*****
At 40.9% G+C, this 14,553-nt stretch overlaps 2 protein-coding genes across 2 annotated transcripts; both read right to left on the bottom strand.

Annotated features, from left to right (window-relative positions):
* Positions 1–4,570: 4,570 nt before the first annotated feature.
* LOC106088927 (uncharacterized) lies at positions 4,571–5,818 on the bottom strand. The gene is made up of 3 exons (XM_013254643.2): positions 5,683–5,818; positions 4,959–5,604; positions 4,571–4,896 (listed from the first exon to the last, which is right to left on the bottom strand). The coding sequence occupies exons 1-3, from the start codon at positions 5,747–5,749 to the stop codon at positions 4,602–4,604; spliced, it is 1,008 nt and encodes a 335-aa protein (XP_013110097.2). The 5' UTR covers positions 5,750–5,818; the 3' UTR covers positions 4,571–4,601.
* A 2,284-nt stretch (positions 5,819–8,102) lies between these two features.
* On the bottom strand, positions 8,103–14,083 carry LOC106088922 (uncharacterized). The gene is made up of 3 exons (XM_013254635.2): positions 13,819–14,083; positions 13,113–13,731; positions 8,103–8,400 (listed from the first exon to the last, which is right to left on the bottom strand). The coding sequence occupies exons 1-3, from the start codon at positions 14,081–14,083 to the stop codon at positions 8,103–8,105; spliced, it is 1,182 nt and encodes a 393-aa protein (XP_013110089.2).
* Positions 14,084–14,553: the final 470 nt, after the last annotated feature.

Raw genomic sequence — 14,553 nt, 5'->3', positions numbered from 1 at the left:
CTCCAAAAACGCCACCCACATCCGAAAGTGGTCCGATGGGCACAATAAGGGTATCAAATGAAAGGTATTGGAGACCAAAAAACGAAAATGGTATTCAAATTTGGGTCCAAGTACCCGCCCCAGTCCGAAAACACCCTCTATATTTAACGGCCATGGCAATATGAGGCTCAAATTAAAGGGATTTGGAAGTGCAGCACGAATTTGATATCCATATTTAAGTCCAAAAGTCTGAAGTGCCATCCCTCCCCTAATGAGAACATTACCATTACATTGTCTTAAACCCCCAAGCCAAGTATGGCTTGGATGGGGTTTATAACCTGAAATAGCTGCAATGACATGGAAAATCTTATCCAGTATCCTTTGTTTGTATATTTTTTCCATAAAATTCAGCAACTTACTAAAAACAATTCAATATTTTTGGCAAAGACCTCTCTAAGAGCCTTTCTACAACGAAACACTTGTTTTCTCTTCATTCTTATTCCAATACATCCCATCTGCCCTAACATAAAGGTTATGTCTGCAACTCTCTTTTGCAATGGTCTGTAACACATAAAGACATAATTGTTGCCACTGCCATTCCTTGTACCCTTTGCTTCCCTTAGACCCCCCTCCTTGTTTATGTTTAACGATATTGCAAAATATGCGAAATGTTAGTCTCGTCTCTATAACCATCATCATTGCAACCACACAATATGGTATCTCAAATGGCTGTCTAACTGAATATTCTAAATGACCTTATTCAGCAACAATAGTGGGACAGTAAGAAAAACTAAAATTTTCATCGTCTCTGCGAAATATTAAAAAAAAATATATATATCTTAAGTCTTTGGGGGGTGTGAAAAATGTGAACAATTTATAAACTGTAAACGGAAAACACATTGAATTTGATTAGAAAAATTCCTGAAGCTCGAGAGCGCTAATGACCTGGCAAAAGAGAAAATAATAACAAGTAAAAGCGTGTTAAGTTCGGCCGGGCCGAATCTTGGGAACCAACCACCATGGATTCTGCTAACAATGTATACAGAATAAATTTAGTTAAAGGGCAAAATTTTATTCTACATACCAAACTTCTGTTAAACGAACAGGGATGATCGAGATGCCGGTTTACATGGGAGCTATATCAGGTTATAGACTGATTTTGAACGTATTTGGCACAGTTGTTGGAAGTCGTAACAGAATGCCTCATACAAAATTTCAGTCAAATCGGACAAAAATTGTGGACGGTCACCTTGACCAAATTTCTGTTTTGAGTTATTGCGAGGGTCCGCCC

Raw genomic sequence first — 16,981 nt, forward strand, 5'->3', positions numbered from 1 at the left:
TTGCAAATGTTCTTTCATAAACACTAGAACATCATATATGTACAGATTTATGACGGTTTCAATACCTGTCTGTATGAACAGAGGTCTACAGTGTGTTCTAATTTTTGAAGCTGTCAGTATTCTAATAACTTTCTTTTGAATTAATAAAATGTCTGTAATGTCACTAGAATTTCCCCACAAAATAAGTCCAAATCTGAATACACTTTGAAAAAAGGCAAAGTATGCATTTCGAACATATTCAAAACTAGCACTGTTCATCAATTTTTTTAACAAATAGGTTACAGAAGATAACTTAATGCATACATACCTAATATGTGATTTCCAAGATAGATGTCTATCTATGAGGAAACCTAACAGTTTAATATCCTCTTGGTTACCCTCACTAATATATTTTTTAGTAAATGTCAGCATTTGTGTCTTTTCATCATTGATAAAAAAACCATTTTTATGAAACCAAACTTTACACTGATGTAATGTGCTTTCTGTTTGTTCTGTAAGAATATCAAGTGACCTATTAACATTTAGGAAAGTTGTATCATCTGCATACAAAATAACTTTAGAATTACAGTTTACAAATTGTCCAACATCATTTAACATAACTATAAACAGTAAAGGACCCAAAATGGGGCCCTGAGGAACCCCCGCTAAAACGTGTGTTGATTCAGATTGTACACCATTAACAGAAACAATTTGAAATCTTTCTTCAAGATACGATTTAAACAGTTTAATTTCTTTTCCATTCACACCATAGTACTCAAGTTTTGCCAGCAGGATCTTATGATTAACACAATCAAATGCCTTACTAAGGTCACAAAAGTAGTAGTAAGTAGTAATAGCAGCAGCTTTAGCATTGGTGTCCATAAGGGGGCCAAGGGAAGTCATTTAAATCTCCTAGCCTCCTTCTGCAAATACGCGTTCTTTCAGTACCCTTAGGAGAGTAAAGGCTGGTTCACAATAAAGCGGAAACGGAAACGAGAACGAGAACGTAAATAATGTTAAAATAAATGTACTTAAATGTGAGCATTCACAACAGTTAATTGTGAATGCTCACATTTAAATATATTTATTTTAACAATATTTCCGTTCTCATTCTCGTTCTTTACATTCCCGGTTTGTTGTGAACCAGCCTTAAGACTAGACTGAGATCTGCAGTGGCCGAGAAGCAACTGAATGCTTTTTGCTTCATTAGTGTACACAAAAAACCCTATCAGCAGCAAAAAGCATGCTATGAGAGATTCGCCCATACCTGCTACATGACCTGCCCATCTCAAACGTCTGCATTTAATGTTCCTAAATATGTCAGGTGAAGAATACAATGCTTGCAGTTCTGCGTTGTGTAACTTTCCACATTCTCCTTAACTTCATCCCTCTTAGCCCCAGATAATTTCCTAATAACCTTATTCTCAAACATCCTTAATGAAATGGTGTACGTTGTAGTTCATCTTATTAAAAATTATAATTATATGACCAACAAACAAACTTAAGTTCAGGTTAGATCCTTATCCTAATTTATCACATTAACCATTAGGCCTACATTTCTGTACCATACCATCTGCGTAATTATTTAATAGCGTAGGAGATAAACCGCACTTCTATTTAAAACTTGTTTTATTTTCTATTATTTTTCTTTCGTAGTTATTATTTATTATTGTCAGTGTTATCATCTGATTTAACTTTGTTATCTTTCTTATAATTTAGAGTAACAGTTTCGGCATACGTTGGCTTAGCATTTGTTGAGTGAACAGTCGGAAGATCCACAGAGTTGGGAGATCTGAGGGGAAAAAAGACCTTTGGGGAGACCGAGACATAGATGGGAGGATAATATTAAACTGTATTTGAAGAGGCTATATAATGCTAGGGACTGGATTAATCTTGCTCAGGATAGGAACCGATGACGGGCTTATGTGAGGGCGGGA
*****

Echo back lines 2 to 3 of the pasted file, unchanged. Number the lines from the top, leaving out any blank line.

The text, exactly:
Annotated features, from left to right (window-relative positions):
* Positions 1–4,570: 4,570 nt before the first annotated feature.